We need to mention the most important problems in Greif's argument. This book is a kind of "Applied Kohut", but, alas, without much original contribution. Kohut is used here as a weapon against individualism as a predominant form of social philosophy and sometimes against capitalism as ruling ideology, but not as a solid ground and inspiration for further development of social theory. The book is completely unaware of modern trends in psychoanalysis as a whole, and self-psychology in particular, but also of psychoanalytic theories between Freud and Kohut (and the use of authors such as Adler, Jung, Sullivan, and Hartmann would be very important for it). Although it could be understood as a volume for the professional public that does not consist mainly of depth psychologists, and so should provide information, sometimes basic, about Kohut's theory, one may justifiably ask what is new in all these chapters? And there could lay their most important problem, since the answer can only be almost nothing. If you have read Kohut carefully and extensively, there will not be very much for you to learn here. And in all these years after the publication of Kohut's last, posthumously published, book, self-psychologists have developed, reshaped, revised, critiqued, and refuted various aspects of his theory. Although it is published in 2000, this book's opening chapters do not show any mark of this.

Unfortunately, there are also a couple of aspects of Kohut's theory that were not properly studied by the author of this book. That is, there are a couple of aspects of Kohut's theory that were superficially studied. Let us mention just the most important among them, and that is the notion of the Tragic Man. Although Greif discusses it at length and devotes a whole chapter to it, it seems that his understanding of the Tragic Man (or "Tragic Self", as he prefers, for partly obscure reasons, unjustified, it seems, by Kohut's claim that even the nuclear self is not the center of the psyche) is fundamentally different from Kohut's. His definition (p. 52) that "The Tragic Self is the Individual which has either failed to achieve adequate self integration, or which has disintegrated to some degree," is contradictory to Kohut's claims that the Tragic Man are fully integrated than average persons, which enables them to pursue the realization of their nuclear self more persistently and uncompromisingly. Just a short quote (from: The Search for the Self. Selected Writings of Heinz Kohut. P. Ornstein (ed.), International Universities Press, 1990, Vol. 3) must suffice here: "Man's need, therefore, to move toward the realization of his deepest ambitions and ideals will, as I mentioned earlier, allow him even to tolerate torture and to accept death… (p. 214) … [The Tragic Man] may reach a death which in fact is part of the fulfillment of his nuclear self… (p. 216-7) … Hamlet's death is the triumphant fulfillment of his reconstituted nuclear self, and his weaknesses, hesitations, and temporary failures are like the climber's toils and sighs as he struggles to reach the peak (p. 172)."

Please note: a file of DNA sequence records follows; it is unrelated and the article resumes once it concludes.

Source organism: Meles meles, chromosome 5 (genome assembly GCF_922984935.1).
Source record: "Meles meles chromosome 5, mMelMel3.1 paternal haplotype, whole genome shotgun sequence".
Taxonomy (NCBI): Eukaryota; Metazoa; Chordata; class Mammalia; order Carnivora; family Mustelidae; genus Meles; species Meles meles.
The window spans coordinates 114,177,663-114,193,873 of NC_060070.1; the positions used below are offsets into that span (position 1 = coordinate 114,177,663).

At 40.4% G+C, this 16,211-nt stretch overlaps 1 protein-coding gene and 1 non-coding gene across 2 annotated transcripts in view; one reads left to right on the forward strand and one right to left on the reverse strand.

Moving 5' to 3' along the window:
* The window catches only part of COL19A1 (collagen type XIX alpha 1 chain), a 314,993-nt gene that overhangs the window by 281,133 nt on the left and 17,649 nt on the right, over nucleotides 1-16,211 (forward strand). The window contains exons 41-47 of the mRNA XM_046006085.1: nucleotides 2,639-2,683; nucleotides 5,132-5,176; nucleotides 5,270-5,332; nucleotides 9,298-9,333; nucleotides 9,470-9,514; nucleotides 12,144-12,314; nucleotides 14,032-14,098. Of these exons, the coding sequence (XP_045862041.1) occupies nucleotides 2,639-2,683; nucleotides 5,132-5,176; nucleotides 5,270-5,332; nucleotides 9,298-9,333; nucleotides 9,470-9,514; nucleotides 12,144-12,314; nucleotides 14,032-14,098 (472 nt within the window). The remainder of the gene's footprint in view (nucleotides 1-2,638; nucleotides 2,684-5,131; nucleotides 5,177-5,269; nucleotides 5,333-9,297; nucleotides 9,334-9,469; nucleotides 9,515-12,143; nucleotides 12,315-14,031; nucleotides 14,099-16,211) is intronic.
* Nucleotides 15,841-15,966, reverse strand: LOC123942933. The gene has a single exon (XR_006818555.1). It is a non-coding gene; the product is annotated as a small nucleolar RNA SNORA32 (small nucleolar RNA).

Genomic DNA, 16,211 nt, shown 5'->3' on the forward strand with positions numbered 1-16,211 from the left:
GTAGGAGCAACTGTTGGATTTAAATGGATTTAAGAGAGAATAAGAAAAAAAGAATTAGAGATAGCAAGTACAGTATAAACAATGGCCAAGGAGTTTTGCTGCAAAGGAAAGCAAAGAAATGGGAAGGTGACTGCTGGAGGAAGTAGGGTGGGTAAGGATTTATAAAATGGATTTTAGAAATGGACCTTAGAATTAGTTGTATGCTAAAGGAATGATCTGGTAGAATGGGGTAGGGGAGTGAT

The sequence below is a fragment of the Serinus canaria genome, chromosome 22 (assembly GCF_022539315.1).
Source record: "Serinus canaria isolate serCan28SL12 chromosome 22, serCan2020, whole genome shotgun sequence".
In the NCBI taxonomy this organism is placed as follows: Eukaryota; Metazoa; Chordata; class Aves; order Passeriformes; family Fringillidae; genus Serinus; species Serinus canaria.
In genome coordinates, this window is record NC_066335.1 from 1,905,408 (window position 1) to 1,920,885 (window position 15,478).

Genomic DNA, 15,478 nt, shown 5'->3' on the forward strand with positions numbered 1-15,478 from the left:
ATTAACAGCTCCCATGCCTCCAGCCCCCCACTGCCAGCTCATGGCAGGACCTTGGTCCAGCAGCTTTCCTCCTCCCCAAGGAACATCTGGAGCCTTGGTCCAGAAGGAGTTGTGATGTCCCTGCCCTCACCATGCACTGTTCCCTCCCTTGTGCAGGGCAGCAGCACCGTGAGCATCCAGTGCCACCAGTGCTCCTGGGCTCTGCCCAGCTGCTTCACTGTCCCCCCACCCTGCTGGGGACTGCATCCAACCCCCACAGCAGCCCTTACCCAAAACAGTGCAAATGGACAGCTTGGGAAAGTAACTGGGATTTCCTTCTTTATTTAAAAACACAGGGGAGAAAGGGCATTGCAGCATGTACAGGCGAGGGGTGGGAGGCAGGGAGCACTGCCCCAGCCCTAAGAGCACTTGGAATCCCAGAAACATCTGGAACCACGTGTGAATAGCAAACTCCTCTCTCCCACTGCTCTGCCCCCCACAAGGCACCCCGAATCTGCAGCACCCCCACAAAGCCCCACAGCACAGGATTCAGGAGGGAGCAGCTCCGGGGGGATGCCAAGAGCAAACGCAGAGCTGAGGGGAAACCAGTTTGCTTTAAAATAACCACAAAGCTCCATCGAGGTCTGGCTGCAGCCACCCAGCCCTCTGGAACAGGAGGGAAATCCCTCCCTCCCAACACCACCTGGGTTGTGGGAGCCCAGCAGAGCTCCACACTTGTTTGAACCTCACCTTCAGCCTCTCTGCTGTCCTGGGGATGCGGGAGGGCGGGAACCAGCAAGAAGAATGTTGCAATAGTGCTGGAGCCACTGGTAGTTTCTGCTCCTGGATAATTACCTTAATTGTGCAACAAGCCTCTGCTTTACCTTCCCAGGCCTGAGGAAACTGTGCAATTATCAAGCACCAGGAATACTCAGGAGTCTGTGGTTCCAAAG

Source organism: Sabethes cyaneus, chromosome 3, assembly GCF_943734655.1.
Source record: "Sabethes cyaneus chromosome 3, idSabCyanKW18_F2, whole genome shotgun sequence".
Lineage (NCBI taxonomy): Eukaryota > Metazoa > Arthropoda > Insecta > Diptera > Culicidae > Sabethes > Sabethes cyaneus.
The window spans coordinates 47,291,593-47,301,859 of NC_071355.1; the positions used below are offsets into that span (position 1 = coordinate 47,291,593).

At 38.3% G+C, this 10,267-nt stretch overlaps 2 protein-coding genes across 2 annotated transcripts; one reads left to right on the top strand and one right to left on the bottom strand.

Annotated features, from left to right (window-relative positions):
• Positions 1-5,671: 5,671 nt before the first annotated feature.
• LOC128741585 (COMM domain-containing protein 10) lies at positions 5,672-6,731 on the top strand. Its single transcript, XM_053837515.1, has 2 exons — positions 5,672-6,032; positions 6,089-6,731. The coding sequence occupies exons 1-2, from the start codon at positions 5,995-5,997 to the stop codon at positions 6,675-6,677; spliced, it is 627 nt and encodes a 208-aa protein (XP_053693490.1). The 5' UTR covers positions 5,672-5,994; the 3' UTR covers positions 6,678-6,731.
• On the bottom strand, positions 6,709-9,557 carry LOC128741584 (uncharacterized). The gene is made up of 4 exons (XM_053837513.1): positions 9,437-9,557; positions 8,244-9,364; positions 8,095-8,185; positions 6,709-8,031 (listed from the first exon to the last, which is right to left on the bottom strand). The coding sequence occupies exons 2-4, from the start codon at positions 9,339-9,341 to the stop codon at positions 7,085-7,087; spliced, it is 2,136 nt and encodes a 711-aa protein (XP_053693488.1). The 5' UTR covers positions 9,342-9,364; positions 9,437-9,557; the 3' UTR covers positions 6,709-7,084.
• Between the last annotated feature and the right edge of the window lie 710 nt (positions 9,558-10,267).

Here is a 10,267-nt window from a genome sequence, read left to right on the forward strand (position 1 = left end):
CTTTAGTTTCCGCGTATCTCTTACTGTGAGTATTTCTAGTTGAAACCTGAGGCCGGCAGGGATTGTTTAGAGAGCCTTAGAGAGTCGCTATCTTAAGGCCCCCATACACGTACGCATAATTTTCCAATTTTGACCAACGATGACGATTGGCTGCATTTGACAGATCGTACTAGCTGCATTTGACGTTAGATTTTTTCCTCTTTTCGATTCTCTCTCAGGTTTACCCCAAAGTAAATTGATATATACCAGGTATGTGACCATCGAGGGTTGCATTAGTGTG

This book is better in its overall intention than in its performance. It is important that we read such a book and discuss it, since Kohut is almost a unique figure in the psychoanalytic thought of the last three decades. This book introduces readers who are not depth psychologists to Kohut's theory and tries to make connections between it and various sociological theories and social philosophy. That feature makes it an almost unique volume in this field, as far as the last several years are concerned. It is clearly written and understandable; it could save a lot of the time one would have to dedicate to reading all of Kohut's works; it helps psychologists learn something about fields of knowledge we usually call political science and sociology.

All in all, the book is a very important and valuable step in a direction that is rarely considered in contemporary literature. But it also seems to be an in a way a premature attempt. Our final verdict on it has to be that it is certainly an important first step, but not much more than that. We have to hope that the following ones will be better prepared, but also that future editions of this book would be conscientiously and thoroughly revised and enriched.

© 2001 Aleksandar Dimitrijevic

Aleksandar Dimitrijevic, Faculty of Philosophy, Department of Psychology, Belgrade, Yugoslavia.

Available from BN.com:
The Tragedy of the Self : Individual and Social Disintegration Viewed through the Self Psychology of Heinz Kohut